by The Cornucopia Institute
CORNUCOPIA, WI : After years of deliberation in Congress, inter-agency meetings, lobbyist activity, and a never-ending stream of food poisoning outbreaks, the Food and Drug Administration (FDA) is finally poised to implement the Food Safety Modernization Act (FSMA).
However, according to a just released white paper by The Cornucopia Institute, the FDA's draft rules are so off the mark that they might economically crush the country's safest farmers while ignoring the root threats to human health: manure contaminated with deadly infectious pathogens generated on "factory" livestock farms and high-risk produce-processing practices.
"In response to deadly outbreaks involving spinach, peanut butter and eggs, Congress acted decisively three years ago to pass the Food Safety Modernization Act," said Mark A. Kastel, Co-director at The Cornucopia Institute, a farm policy research group based in Wisconsin. "Better oversight is needed but it looks like regulators and corporate agribusiness lobbyists are simultaneously using the FSMA to crush competition from the organic and local farming movement."
Cornucopia's report closely examines the FDA's draft regulations for implementing the new food safety law, and a new FDA guidance designed to control Salmonella in eggs produced by outdoor flocks. The report concludes that the new proposals would ensnare some of the country's safest family farmers in costly and burdensome regulations in a misdirected attempt to rein in abuses that are mostly emanating from industrial-scale farms and giant agribusiness food-processing facilities.
Family farm advocates, and groups representing consumers interested in high-quality food, thought they had won a victory when the Tester/Hagan amendment was adopted by Congress exempting farmers doing less than $500,000 in business from the new rules. But Cornucopia's report suggests the FDA seems more interested in a "one-size-fits-all" approach to food safety regulation.
In reality, the report suggests that small farms are not really exempt. The FDA is proposing that the agency can, without any due process, almost immediately force small farms to comply with the same expensive testing and record-keeping requirements as factory farms.
" In practical terms," explains Judith McGeary, a member of The Cornucopia Institute's policy advisory panel and Executive Director of the Farm and Ranch Freedom Alliance, " the FDA will be able to target small farms one-by-one and put them out of business, with little to no recourse for the farmers."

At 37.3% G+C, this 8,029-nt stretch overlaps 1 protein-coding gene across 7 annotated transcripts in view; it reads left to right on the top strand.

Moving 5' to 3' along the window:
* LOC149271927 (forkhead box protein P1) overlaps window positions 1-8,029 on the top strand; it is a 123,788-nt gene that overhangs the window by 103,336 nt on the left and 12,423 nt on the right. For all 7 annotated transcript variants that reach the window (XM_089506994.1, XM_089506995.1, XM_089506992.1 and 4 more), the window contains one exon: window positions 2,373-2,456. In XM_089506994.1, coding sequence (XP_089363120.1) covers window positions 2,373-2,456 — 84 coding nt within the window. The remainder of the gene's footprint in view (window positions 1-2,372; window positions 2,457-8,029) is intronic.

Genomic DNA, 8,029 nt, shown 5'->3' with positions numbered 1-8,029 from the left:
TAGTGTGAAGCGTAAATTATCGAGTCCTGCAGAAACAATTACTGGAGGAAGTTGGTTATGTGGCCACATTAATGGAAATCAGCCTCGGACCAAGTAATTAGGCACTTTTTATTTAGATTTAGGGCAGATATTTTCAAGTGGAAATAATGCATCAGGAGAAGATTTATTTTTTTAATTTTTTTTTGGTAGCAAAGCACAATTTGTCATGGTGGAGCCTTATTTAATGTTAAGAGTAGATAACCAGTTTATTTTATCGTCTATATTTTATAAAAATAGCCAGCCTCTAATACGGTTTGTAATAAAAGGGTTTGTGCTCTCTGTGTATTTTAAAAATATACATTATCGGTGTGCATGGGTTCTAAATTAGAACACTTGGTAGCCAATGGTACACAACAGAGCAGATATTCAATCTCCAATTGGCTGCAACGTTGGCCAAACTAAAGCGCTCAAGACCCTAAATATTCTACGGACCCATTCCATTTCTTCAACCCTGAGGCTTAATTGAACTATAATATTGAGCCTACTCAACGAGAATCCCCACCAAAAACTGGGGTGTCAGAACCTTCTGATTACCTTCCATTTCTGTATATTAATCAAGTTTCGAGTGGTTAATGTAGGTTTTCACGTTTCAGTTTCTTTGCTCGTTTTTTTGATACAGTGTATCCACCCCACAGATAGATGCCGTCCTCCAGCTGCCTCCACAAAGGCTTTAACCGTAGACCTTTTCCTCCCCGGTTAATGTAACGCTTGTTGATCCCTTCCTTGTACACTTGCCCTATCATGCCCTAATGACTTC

The FDA's economic analysis also shows that farms over $500,000 (still small in the produce industry) will be significantly impacted with some being driven out of business.
"The added expense and record-keeping time will potentially force many small and medium-sized local farms -- owner-operated, selling at farmers markets directly to consumers or to local grocers and natural food co-ops -- out of business," Kastel added.
The Cornucopia Institute is encouraging concerned farmers and consumers to visit its website and download a proxy letter to be sent to the FDA encouraging the agency to reconsider some of the key deficiencies in the proposed regulations.
The Institute's analysis points out that the FDA has wildly inflated the number of food borne illnesses that originate from farm production (seed to harvest rather than contamination that occurs later in processing and distribution).
It also alleges that the FDA has failed to recognize that
specific processed crops such as fresh-cut ,
or produce grown in certain regions are the genesis of 90% of dangerous
outbreaks in fruits and vegetables. In
addition to imports from countries like Mexico, where the most recent Taylor
Farms Cyclospora outbreak originated, the evidence indicates that fresh-cut bagged/boxed salad mix and greens, other
pre-cut vegetables and sprouts are much more prone to contamination.
"The proposed rule is a mess,"
said Daniel Cohen, owner of Maccabee Seed Company, a longtime industry
observer. "The FDA has much greater expertise on food safety issues from
harvest to the consumer, but focused instead on farming issues from planting to
harvest. Limited, modest, and more focused steps to improve on-farm food-safety
could have produced simple, affordable, effective, and enforceable regulation."
According to Cornucopia, the most important lost opportunity in the collaborative process between Congress, the FDA and the USDA is the lack of attention directed at the giant concentrated animal feeding operations, or CAFOs (factory farms) raising livestock. The massive amount of manure stored at these factory farms is commonly tainted by highly infectious bacteria that have been polluting America's air, water and farmlands.
"Federal regulators propose nothing to address sick livestock in animal factories and their pathogen-laden manure that is contaminating surrounding rural communities, nearby produce farms and our food supply," Kastel lamented.
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